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Joseph McCabe (1867-1955) was one of the most prolific authors of all timethe British Library Catalogue listed about 200 entries under his name, though the new computerised version does not list him at all. After twelve years as a monk, in Killarney, then Louvain in Belgium, and then Forest Gate in London, he left the church in 1896, writing Twelve Years in a Monastery which sold many copies and was often described, without supporting evidence, as a 'best-seller', as, of course, it may have been. He became interested in science, and, for example, translated Haeckel's Riddle of the Universe and The Evolution of Man. His translation of Haeckel (for a lump sum) sold nearly 80,000 copies, he stated in Haeckel's Critics Answered (1903). This sum helped establish the Rationalist Press Association, according to Bill Cooke, a New Zealand academic, working at the time I write this [July 1999] on a biography. McCabe wrote on Augustine (1903), Talleyrand (1906), Treitschke (1914). He wrote A Candid History of the Jesuits. His book on Ferrer (1910), recording an event in Spain comparable with the Dreyfus affair, caused him to be escorted by an armed guard while visiting Australia. At that time the Catholic opposition resorted to abuse; later their technique was to ignore him, Cooke tells me. McCabe was deliberately left off the Index to avoid drawing attention to him.
In the inter-war period he wrote (for example) The Story of Religious Controversy, Spain in revolt 1814-1931, The Social Record of Christianity, The Splendour of Moorish Spain and A History of the Popes, as well as The Evolution of Civilization, The Evolution of Mind, 1825-1925: a Century of Stupendous Progress, The Marvels of Modern Physicsamong others. He wrote against spiritualism, and Lourdes. Another book, The Papacy in Politics Today, first published in 1937, revised in 1943, records aspects of the Catholic Church which are usually censored today. His The Testament of Christianity has this blurb:.. large numbers of documents that the historian shrinks from noticing are for the first time translated into English. ..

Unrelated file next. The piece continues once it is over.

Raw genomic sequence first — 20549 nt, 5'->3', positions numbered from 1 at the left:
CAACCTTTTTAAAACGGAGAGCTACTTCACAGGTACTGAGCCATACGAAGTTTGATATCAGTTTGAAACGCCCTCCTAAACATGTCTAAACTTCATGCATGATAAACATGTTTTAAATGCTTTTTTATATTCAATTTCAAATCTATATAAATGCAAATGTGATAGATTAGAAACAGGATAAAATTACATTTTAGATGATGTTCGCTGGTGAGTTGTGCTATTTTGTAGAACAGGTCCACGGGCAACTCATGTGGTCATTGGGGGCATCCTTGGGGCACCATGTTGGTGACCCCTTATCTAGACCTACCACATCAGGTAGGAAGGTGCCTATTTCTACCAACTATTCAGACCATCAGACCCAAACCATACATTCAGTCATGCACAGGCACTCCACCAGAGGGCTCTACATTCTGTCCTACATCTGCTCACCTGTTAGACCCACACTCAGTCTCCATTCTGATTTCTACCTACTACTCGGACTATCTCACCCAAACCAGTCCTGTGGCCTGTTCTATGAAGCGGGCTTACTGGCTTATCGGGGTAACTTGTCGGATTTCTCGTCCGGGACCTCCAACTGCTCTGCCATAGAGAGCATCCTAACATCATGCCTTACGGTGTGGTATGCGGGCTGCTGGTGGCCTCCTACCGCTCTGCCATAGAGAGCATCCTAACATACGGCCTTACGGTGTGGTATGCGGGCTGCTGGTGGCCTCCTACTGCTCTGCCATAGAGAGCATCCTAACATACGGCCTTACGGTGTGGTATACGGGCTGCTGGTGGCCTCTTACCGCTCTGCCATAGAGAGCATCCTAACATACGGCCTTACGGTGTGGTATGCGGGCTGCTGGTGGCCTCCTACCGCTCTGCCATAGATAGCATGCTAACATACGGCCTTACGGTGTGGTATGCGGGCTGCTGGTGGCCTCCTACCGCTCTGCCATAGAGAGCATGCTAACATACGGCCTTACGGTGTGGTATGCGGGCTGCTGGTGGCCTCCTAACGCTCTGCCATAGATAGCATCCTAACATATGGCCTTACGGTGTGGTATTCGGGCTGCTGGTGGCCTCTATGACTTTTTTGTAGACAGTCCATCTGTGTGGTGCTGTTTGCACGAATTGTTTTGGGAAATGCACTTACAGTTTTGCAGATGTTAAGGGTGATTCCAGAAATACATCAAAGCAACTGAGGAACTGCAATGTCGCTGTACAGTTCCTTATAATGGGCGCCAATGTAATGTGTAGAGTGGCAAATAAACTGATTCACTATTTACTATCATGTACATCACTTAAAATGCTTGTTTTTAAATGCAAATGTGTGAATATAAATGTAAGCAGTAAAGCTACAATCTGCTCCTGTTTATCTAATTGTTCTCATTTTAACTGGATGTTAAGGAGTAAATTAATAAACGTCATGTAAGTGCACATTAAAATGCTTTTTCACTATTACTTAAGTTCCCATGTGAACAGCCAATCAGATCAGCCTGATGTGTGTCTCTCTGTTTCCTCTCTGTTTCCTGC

He was an appointed lecturer at South Place from 1907-1955.
According to Al Richardson, a Marxist schoolteacher, in the Ethical Record of May 1993, perhaps his most eminent contribution to historical truth was his demonstration that it was not the Christian church that kept alive.. the legacy of the ancient world in the Middle Ages, but the civilisation of Muslim Spain.. (NB It's possible this was an anti-Christian hoax - RW.) Richardson also states that McCabe joined the Rationalist Press Association in 1899, and resigned in 1954, criticising its insufficient militancy. In fact, he resigned much earlier than this. As this incident suggests, he never lost his antipathy to superstitions.
McCabe influenced H. G. Wells, who removed an inaccurate reference to the church opposing slavery from his volumes on world history. Wells also wrote 'Crux Ansataan Indictment of the Roman Catholic Church' during the Second World War, borrowing largely from McCabe; one of its chapters is headed 'Why Do We Not Bomb Rome?'. Another rationalist who must certainly have been aware of McCabe was Bertrand Russell, whose criticisms of the history of religion however always remained tiresomely vague.
I was told by Barbara Smoker that he became embittered and acrid in his old age; also by Harold Hillman that someone threw 'acid' at him. Hillman's late brother Ellis recalled seeing McCabe in the British Museum Reading Room, as it then was, in Bloomsbury.